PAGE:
Rev. Andrew Martin was assigned as pastor upon Fr. Madden's death in 1934 and served the parish until 1939. The numbers of Catholics attending the colleges greatly increased the numbers at St. Brigid's but the needs of all were met with patience, spiritual inspiration, sympathy, and compassion under his influence.

Upon Fr. Martin's transfer to another pastorate, Fr. Patrick Coyle assumed the leadership of St. Brigid's, in 1939. An unassuming, quiet, scholarly priest, his brilliance of mind was recognized by all. Death again claimed another untimely in 1942 after only three years.

From 1942 , Fr. J. Alfred Lane, who succeeded Fr. Coyle as pastor has guided the parish to growth and progress. Twice the church has been redecorated, the last completed the early part of 1971. The marble alter has been moved to the center of the sanctuary to implement the new liturgy with due dignity and devotion. The baptistry moved from the front vestibule to the side of the sanctuary before our Blessed Mother's altar. The entire church has been carpeted, with gold in gold in the sanctuary and a blue green in the main body. The Rectory has been enlarged and modernized, a new Parish Center has replaced the old barn with facilities for parish meetings, catecetical instructions, a library for reference, and auditorium second to none in its acoustics, seating over 500. The Parish Center's beautiful Foyer greets its entrants in rich warm carpeting and furnishings. To care for the spiritual needs of its Catholic college students, a Newman Center was built on the University of Massachusetts campus and dedicated May 15, 1963. Msgr. David J. Power was named director and is assisted by Fr. J. Joseph Quigley. With deep spiritual depth, scholarly brilliance and firm guidance, Fr. Lane shepherded his flock well. He was elevated to the monsignorship in 1963 and served as Vicar Forane (V.F.) or Dean of Hampshire County, East.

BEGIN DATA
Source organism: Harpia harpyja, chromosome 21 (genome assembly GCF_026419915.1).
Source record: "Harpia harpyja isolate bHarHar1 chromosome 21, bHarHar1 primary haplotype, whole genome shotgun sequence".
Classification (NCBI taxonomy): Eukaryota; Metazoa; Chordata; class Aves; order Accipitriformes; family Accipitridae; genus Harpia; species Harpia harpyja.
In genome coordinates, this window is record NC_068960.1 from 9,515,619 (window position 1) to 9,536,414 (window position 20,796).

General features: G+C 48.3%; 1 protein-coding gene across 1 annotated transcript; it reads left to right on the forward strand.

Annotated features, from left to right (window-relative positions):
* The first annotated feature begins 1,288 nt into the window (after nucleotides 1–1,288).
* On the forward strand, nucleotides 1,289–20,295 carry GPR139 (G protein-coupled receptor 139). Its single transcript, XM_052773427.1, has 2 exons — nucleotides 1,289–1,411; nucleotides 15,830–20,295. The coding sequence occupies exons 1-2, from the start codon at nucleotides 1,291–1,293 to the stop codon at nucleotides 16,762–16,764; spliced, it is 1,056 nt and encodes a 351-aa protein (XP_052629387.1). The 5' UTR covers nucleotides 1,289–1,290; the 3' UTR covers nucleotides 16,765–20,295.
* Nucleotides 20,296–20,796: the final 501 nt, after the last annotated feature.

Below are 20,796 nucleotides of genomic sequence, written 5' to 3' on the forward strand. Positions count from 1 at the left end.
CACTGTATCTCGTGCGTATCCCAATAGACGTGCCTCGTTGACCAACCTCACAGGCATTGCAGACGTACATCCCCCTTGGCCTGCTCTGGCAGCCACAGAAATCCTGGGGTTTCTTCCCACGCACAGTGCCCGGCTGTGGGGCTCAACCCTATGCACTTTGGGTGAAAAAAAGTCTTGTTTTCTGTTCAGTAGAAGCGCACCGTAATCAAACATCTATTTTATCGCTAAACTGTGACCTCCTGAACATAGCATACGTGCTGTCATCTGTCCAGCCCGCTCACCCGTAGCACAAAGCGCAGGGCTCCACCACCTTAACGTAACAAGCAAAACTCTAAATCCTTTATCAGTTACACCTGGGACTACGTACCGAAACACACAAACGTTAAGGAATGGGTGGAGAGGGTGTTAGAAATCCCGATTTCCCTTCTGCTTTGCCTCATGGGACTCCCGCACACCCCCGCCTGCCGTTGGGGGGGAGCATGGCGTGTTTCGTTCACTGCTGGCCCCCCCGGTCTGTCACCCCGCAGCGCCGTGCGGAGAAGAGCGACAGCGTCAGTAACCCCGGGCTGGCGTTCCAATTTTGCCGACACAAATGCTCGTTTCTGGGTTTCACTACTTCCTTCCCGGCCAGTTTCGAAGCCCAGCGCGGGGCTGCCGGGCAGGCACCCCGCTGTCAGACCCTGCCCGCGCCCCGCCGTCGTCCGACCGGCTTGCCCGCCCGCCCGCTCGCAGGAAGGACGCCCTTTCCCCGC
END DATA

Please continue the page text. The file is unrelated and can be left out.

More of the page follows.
Please view all the priests in the history of St. Brigid's

To view a complete history, click here.

St. Brigid's Parish Community
122 North Pleasant Street
P.O. Box 424, Amherst
Massachusetts 01004
Tel: (413) 256-6181
Serving the communities of Amherst,
Leverett, North Amherst, Pelham,
Shutesbury, and South Amherst.

Pastor: Rev. John Smegal
 

St. Brigid's Parish, Amherst, MA - Copyright 2011